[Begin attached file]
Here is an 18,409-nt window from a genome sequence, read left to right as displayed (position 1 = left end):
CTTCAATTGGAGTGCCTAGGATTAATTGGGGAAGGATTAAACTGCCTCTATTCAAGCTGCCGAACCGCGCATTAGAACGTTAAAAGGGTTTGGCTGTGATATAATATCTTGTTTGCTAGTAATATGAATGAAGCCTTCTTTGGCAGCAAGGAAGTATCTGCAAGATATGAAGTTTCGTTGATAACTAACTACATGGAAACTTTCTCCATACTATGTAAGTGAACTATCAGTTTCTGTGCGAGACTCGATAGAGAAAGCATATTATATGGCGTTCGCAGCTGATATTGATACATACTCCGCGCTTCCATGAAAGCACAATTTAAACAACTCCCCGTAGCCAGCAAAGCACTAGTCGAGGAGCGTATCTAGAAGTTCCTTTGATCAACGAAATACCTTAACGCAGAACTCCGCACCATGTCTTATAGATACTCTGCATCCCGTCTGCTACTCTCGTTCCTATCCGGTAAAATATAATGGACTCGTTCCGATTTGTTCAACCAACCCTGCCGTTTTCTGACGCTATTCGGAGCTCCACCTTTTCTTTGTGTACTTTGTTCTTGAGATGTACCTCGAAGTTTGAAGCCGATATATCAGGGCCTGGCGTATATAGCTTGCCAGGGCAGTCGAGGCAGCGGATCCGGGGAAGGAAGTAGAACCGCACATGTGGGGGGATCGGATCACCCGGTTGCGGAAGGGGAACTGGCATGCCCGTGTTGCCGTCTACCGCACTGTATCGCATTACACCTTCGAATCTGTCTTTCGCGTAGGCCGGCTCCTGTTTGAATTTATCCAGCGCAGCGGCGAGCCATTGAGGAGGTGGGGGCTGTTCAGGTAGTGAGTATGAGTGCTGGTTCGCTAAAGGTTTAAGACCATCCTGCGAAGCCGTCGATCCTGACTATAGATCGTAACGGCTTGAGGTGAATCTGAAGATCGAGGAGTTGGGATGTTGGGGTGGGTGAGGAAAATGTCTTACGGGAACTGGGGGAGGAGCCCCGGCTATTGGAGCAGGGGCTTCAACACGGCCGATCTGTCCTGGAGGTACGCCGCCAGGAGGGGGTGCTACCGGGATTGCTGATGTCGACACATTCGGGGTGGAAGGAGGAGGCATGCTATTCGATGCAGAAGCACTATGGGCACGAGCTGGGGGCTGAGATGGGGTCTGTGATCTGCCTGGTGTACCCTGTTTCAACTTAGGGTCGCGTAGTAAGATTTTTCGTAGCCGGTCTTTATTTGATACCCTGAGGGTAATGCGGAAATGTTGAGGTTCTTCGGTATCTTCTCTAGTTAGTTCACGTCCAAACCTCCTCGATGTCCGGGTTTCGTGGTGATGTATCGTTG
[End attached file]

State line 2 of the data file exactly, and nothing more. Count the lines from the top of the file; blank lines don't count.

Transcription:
CTTCAATTGGAGTGCCTAGGATTAATTGGGGAAGGATTAAACTGCCTCTATTCAAGCTGCCGAACCGCGCATTAGAACGTTAAAAGGGTTTGGCTGTGATATAATATCTTGTTTGCTAGTAATATGAATGAAGCCTTCTTTGGCAGCAAGGAAGTATCTGCAAGATATGAAGTTTCGTTGATAACTAACTACATGGAAACTTTCTCCATACTATGTAAGTGAACTATCAGTTTCTGTGCGAGACTCGATAGAGAAAGCATATTATATGGCGTTCGCAGCTGATATTGATACATACTCCGCGCTTCCATGAAAGCACAATTTAAACAACTCCCCGTAGCCAGCAAAGCACTAGTCGAGGAGCGTATCTAGAAGTTCCTTTGATCAACGAAATACCTTAACGCAGAACTCCGCACCATGTCTTATAGATACTCTGCATCCCGTCTGCTACTCTCGTTCCTATCCGGTAAAATATAATGGACTCGTTCCGATTTGTTCAACCAACCCTGCCGTTTTCTGACGCTATTCGGAGCTCCACCTTTTCTTTGTGTACTTTGTTCTTGAGATGTACCTCGAAGTTTGAAGCCGATATATCAGGGCCTGGCGTATATAGCTTGCCAGGGCAGTCGAGGCAGCGGATCCGGGGAAGGAAGTAGAACCGCACATGTGGGGGGATCGGATCACCCGGTTGCGGAAGGGGAACTGGCATGCCCGTGTTGCCGTCTACCGCACTGTATCGCATTACACCTTCGAATCTGTCTTTCGCGTAGGCCGGCTCCTGTTTGAATTTATCCAGCGCAGCGGCGAGCCATTGAGGAGGTGGGGGCTGTTCAGGTAGTGAGTATGAGTGCTGGTTCGCTAAAGGTTTAAGACCATCCTGCGAAGCCGTCGATCCTGACTATAGATCGTAACGGCTTGAGGTGAATCTGAAGATCGAGGAGTTGGGATGTTGGGGTGGGTGAGGAAAATGTCTTACGGGAACTGGGGGAGGAGCCCCGGCTATTGGAGCAGGGGCTTCAACACGGCCGATCTGTCCTGGAGGTACGCCGCCAGGAGGGGGTGCTACCGGGATTGCTGATGTCGACACATTCGGGGTGGAAGGAGGAGGCATGCTATTCGATGCAGAAGCACTATGGGCACGAGCTGGGGGCTGAGATGGGGTCTGTGATCTGCCTGGTGTACCCTGTTTCAACTTAGGGTCGCGTAGTAAGATTTTTCGTAGCCGGTCTTTATTTGATACCCTGAGGGTAATGCGGAAATGTTGAGGTTCTTCGGTATCTTCTCTAGTTAGTTCACGTCCAAACCTCCTCGATGTCCGGGTTTCGTGGTGATGTATCGTTG